Abolhassan Banisadr, Iran’s First President After 1979 Revolution, Dies


(RFE/RL) — Abolhassan Banisadr, who was elected Iran’s first president after the 1979 revolution and later fled the country and became an outspoken opponent of the theocratic government, has died. He was 88.

statement issued by his family said Banisadr died October 9 in a Paris hospital and had been suffering from a long illness. No further details were released.

Banisadr served as Iran’s president during the 444-day crisis when 52 Americans were held hostage by radical college students. And he was the first to be impeached by the country’s parliament after 16 months in office.

Born in the western city of Hamadan on March 22, 1933, Banisadr studied finance at the Sorbonne in Paris after World War II. His father was a cleric who was close to Ayatollah Khomeini, who later led the Islamic Revolution that toppled Iran’s monarchy.

Banisadr reportedly first met Khomeini at the funeral for Banisadr’s father in 1972.

Banisadr was active in underground student movements in Iran opposed to Shah Mohammad Reza Pahlavi’s government and was imprisoned twice. While living in France, he joined the religious movement inspired by Khomeini and then returned to Iran in February 1979 with Khomeini one month after Pahlavi fled the country.

He served as finance minister and foreign minister in the new theocratic government before being elected president in February 1980.

A year later, Banisadr fell out with Khomeini, who as supreme leader, retained ultimate authority in the country.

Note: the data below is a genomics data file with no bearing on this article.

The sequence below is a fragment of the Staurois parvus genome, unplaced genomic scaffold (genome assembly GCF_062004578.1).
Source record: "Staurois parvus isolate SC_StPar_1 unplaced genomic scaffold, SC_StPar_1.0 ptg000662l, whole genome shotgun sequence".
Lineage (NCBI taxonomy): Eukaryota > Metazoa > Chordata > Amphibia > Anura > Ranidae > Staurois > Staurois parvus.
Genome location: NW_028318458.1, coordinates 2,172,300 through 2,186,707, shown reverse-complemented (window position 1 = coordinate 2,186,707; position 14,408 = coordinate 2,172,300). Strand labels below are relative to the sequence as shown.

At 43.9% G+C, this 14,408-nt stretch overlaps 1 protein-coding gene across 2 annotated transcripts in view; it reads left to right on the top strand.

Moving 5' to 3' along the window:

Iran’s parliament impeached Banisadr on June 21, 1981, as he sought to rein in the influence of clerics on the country’s judicial system.

Banisadr fled back to France where he co-founded the National Council of the Resistance of Iran, and became an outspoken opponent of the Tehran government, accusing Khomeini and his successors of being responsible for the violence in the Middle East.

He also condemned the government’s crackdown on protesters after the 2009 presidential election that was won by the hard-line Mahmud Ahmadinejad and sparked the opposition Green Movement.

In an interview with RFFE/RL’s Radio Farda in 2019, on the 40th anniversary of the Iranian Revolution, Banisadr broadly criticized the Iranian regime and its conduct of elections.

“Not only are elections in Iran not free, but they also humiliate voters, because there is neither freedom to run nor freedom to vote,” he said.

He also said that the collapse of the Iranian regime was “inevitable.”

Banisadr is survived by his wife, Ozra Hosseini, whom he married in 1961, and three children.

No funeral arrangements were announced.


RFE/RL journalists report the news in 21 countries where a free press is banned by the government or not fully established.

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